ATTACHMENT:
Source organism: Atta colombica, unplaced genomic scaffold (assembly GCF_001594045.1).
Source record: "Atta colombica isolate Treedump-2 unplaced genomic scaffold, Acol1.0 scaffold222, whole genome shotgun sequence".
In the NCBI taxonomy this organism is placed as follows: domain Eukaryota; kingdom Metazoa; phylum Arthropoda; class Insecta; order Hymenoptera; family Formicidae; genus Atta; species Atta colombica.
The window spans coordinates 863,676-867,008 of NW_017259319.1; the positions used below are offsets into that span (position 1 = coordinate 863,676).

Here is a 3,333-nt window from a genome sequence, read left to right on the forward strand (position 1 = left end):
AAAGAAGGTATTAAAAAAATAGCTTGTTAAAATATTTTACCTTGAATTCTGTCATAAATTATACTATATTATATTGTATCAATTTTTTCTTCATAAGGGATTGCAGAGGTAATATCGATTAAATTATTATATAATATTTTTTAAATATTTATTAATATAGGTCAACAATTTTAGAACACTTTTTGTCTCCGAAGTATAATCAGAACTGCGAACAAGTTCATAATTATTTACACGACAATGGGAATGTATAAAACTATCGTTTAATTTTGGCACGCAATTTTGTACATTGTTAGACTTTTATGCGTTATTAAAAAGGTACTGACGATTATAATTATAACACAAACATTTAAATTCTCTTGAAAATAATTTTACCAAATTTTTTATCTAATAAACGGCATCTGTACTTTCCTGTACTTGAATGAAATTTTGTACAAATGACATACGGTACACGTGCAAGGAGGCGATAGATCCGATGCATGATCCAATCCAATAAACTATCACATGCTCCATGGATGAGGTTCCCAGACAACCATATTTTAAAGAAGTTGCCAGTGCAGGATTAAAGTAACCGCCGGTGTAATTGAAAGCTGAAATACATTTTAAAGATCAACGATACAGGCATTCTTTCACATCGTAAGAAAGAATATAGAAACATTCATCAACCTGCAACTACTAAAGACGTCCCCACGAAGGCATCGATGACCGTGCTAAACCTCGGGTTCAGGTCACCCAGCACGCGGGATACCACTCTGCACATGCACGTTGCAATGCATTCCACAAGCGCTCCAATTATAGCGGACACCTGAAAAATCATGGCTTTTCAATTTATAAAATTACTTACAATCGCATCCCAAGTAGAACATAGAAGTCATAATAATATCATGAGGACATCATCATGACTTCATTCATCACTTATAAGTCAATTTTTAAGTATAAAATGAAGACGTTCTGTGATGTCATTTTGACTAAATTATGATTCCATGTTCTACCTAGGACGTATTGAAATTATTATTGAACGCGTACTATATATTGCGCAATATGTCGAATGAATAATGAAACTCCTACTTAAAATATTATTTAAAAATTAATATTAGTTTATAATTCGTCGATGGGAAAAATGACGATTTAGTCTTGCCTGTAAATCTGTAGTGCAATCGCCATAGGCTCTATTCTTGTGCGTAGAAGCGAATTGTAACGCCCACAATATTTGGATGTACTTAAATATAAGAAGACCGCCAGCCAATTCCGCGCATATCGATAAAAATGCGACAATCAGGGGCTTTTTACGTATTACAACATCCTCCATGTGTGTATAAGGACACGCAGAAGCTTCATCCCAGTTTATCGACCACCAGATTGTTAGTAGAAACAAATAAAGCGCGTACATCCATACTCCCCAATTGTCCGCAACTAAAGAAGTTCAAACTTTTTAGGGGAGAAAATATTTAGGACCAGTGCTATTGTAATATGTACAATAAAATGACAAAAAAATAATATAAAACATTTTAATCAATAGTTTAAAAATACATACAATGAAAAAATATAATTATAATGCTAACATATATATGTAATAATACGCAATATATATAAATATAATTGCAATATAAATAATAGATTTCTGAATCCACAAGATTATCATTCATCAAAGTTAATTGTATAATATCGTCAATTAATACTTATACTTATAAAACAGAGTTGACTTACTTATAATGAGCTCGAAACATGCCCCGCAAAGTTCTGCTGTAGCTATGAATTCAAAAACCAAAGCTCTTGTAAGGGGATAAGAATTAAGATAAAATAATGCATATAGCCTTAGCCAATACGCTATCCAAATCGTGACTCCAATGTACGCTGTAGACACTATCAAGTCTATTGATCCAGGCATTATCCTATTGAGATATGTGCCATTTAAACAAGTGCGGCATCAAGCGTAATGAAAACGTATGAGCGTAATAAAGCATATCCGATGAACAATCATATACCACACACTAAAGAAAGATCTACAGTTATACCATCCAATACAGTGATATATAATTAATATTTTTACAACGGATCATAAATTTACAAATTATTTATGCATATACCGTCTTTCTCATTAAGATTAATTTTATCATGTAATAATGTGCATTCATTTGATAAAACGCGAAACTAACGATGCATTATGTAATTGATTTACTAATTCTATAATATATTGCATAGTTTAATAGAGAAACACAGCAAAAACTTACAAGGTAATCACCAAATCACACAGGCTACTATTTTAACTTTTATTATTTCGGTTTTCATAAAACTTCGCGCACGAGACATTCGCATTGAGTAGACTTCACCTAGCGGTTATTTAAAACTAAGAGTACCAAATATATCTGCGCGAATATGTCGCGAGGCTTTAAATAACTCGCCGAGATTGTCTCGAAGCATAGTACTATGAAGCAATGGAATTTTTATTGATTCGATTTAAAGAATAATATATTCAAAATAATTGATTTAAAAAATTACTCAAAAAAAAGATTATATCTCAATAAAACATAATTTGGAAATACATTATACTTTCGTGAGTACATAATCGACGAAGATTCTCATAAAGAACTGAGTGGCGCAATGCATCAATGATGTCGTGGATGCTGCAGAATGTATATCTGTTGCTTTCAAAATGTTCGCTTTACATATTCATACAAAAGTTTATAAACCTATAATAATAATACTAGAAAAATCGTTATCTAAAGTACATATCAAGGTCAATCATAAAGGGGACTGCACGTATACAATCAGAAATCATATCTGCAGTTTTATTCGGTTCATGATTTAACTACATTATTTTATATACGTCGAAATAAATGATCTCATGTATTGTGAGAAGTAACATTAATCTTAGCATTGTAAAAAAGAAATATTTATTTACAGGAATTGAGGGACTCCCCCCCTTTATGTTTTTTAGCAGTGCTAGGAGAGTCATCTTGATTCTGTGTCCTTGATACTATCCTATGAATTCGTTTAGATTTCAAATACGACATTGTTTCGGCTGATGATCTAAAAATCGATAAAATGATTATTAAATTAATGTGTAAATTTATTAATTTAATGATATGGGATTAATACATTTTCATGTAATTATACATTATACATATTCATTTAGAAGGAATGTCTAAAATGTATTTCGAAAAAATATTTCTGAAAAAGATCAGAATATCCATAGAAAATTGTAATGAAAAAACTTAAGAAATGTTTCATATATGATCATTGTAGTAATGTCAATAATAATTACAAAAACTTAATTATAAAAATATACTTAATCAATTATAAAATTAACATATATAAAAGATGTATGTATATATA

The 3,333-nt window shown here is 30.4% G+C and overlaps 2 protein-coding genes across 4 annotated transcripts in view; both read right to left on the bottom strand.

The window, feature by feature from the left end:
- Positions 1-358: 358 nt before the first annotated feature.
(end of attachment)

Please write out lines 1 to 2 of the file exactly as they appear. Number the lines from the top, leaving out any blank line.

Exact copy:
Source organism: Atta colombica, unplaced genomic scaffold (assembly GCF_001594045.1).
Source record: "Atta colombica isolate Treedump-2 unplaced genomic scaffold, Acol1.0 scaffold222, whole genome shotgun sequence".